(CNSNews.com) - Loretta Lynch, President Barack Obama’s nominee to be attorney general, told the Senate Judiciary Committee yesterday in her confirmation hearing that illegal aliens have “the right” to work in the United States.
Lynch, who is currently the U.S. attorney for the Eastern District of New York, also declined to directly answer the question of whether as attorney general she would take action against an employer who discriminated in favor of U.S. citizens and legal permanent residents by hiring them in preference to illegal aliens.
Sen. Jeff Sessions (R.-Ala.) asked Lynch “who has more right to a job in this country," citizens and legal permanent residents or illegal aliens?
“I believe that the right and the obligation to work is one that's shared by everyone in this country regardless of how they came here,” Lynch responded.
Sessions also asked her if she would take action as attorney general against an employer who preferred hiring U.S. citizens and legal permanent residents over illegal aliens.
“With respect to whether or not those individuals [illegal aliens] would be able to seek redress for employment discrimination, if that is the purpose of your question, again, I haven't studied that legal issue,” said Lynch.
Here is a transcript of the exchange between Sen. Jeff Sessions and attorney general nominee Loretta Lynch on the employment rights of illegal aliens:
Sen. Jeff Sessions: Well, the president's action would give people who came here unlawfully the right to work, the right to participate in Social Security and Medicare when Congress has not done that, allows them to stay for at least a period lawfully.
Let me ask you this: In the workplace of America today when we have a high number of unemployed, we've had declining wages for many years, we have the lowest of Americans working, who has more right to a job in this country? A lawful immigrant who's here, a green-card holder, or a citizen, or a person who entered the country unlawfully?
Loretta Lynch: Well, Senator, I believe that the right and the obligation to work is one that's shared by everyone in this country regardless of how they came here. And certainly, if someone here, regardless of status, I would prefer that they be participating in the workplace than not participating in the workplace. With respect to--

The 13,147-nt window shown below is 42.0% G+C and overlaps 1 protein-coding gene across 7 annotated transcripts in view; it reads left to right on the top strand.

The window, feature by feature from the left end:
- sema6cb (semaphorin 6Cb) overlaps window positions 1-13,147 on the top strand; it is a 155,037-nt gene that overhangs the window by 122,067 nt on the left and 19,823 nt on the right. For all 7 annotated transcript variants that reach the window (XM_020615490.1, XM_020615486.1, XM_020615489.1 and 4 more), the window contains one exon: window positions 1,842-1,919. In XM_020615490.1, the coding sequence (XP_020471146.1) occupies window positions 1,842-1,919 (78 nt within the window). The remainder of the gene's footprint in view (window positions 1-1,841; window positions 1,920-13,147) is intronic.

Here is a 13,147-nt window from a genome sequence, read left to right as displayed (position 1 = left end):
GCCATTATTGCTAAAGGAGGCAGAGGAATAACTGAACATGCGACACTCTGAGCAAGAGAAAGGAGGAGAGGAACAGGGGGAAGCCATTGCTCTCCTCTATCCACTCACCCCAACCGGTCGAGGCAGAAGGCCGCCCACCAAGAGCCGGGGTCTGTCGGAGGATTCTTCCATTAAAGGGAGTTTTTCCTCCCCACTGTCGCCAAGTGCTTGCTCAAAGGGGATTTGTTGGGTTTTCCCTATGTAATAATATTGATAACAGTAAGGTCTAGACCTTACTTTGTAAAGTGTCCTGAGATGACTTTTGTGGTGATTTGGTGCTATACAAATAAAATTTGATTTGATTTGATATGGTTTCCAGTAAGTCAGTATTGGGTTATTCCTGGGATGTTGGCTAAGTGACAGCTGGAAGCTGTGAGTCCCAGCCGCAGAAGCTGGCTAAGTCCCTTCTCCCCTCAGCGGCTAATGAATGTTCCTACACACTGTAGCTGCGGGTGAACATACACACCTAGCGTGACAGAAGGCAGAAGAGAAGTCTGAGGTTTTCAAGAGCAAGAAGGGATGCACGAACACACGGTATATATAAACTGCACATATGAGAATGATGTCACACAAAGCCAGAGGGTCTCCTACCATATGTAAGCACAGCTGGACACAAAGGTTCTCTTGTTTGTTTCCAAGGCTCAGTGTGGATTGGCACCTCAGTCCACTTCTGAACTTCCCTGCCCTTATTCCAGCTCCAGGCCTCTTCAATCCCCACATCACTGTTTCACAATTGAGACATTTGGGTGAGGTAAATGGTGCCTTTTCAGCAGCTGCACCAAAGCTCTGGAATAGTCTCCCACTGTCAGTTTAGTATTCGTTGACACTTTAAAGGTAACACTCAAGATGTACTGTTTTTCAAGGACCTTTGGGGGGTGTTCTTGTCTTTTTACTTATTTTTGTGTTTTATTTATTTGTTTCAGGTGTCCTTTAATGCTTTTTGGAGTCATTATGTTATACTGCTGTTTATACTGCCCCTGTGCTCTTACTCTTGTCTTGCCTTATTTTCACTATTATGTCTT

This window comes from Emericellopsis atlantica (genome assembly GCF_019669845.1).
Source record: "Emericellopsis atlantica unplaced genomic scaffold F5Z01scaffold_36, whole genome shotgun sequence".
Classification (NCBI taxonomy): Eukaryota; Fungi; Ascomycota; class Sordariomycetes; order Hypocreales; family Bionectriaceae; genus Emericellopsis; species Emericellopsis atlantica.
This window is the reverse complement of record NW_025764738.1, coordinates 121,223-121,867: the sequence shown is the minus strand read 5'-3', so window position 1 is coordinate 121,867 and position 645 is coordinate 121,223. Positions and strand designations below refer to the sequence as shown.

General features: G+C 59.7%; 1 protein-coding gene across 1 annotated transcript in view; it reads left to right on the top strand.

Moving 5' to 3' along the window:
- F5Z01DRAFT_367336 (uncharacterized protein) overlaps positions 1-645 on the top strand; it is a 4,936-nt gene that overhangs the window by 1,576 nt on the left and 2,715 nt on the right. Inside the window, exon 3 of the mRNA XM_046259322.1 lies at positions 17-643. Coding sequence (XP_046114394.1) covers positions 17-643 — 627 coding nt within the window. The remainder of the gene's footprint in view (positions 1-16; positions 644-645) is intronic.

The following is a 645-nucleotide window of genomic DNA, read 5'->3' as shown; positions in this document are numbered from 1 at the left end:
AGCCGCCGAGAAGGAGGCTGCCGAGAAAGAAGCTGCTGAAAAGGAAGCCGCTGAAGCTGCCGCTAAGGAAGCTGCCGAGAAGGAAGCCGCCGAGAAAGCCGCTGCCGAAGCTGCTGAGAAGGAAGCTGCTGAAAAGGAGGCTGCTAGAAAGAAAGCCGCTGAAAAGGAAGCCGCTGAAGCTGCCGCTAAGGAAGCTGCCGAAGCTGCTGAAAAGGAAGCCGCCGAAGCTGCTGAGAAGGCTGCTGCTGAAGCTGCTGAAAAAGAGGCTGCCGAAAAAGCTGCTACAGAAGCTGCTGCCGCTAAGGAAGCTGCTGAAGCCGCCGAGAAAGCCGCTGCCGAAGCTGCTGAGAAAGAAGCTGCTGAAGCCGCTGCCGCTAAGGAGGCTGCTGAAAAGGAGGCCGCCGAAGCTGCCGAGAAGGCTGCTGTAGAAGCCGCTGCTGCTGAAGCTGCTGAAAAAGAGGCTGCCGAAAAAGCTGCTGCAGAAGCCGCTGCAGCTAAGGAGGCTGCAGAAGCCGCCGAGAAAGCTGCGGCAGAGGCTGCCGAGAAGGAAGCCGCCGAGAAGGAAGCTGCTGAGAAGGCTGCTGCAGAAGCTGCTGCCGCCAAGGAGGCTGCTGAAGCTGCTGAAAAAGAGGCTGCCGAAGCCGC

Sessions: So you think that a person that anybody that's here lawfully or unlawfully is entitled to work in America?
Lynch: Senator, I'm not sure if I know, if I understand the basis for your question as -- as to whether or not there's a legal basis for them to work or not.
Sessions: I asked you, who had--we're talking about rights--who has the most rights? Does a lawful American immigrant or citizen have the right to have the laws of the United States enforced so that they might be able to work, or does a person who came here unlawfully have a right to demand a job?
Lynch: Certainly, the benefits of citizenship confer greater rights on those of who are citizens than those who are not.
Sessions: Well, do you think a person that's here unlawfully is entitled to work in the United States when the law says that employers can't hire somebody unlawfully in America?
Lynch: I believe that--go ahead.
Sessions: Go ahead.
Lynch: Sorry, sir. I think that certainly the provision that you refer to regarding to the role of the employer in ensuring the legal status of those who are here is an important one and that we have to look at in conjunction with this issue in terms of preventing undocumented workers, who, as you've indicated before, are seeking employment.
Again, we want everyone to seek employment, but we have in place at this point in time a legal framework that requests or requires employers to both provide information about citizenship as well as not hire individuals without citizenship.
Sessions: Alright. Do you think that someone given--I understand that you support the executive order and OLC's opinion. Is that correct?
Lynch: I don't believe my role at this point is to support or not support it. My review was to see whether or not it did outline a legal framework for some of the actions that were requested, and as noted, it indicated there was not a legal framework for other actions that were requested.
Sessions: Well, let me wrap up by asking this: Are you--if a person comes here and is given a lawful right under the president's executive amnesty to have Social Security and a work authorization card, what if somebody prefers to hire an American citizen first? Would you take action against them? Do you understand this to mean that those who are given executive amnesty are entitled as much as anybody else in America to compete for a job in America?
Lynch: Well, I don't believe that it would give anyone any greater access to the workforce, and certainly an employer would be looking at the issues of citizenship in making those determinations.
Sessions: Would you take action against an employer who says, ‘No, I prefer to hire someone that came to the country lawfully rather than someone given executive amnesty by the president?’ Would Department of Justice take action against them?
Senate Judiciary Chairman Chuck Grassley: When you answer that, I'll move on then.
Lynch: Thank you, sir. With respect to the provision about temporary deferral, I did not read it as providing a legal amnesty, that is, that permanent status there, but a temporary deferral. With respect to whether or not those individuals would be able to seek redress for employment discrimination, if that is the purpose of your question, again, I haven't studied that legal issue. I certainly think you raised an important point and would look forward to discussing it with you and using, and relying, upon your thoughts and experience as we consider that point.